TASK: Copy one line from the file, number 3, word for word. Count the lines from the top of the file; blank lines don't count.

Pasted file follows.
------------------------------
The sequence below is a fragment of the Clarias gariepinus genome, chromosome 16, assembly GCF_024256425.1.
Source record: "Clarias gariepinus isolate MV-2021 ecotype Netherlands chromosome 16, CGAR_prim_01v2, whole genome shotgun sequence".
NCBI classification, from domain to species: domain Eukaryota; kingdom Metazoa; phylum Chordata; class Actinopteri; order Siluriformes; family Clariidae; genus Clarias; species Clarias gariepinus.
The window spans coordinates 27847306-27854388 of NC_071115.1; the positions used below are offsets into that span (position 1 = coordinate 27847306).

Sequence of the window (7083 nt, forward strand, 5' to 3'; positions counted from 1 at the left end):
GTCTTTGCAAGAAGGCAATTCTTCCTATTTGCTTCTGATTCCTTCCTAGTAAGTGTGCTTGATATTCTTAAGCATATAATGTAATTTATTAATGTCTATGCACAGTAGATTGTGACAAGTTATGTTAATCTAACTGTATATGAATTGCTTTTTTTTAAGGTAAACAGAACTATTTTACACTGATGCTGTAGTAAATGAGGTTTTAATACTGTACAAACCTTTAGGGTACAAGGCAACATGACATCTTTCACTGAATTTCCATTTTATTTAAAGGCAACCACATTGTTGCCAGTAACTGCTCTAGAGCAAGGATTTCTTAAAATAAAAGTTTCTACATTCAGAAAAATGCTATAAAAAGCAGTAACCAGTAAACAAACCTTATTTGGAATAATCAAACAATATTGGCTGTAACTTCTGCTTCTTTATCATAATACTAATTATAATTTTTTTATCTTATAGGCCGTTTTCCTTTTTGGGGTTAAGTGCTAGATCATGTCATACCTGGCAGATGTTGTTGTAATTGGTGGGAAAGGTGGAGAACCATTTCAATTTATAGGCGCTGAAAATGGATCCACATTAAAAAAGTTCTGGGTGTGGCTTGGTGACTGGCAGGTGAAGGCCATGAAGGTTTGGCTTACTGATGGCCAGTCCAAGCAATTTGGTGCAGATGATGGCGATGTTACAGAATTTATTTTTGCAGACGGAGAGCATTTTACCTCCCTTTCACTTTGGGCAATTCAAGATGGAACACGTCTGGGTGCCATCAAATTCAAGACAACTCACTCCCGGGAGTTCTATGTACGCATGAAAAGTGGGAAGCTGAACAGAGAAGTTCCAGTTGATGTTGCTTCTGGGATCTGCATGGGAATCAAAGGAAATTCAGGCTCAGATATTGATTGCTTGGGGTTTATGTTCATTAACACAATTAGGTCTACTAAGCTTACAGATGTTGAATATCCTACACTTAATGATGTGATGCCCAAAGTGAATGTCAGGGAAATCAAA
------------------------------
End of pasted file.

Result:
NCBI classification, from domain to species: domain Eukaryota; kingdom Metazoa; phylum Chordata; class Actinopteri; order Siluriformes; family Clariidae; genus Clarias; species Clarias gariepinus.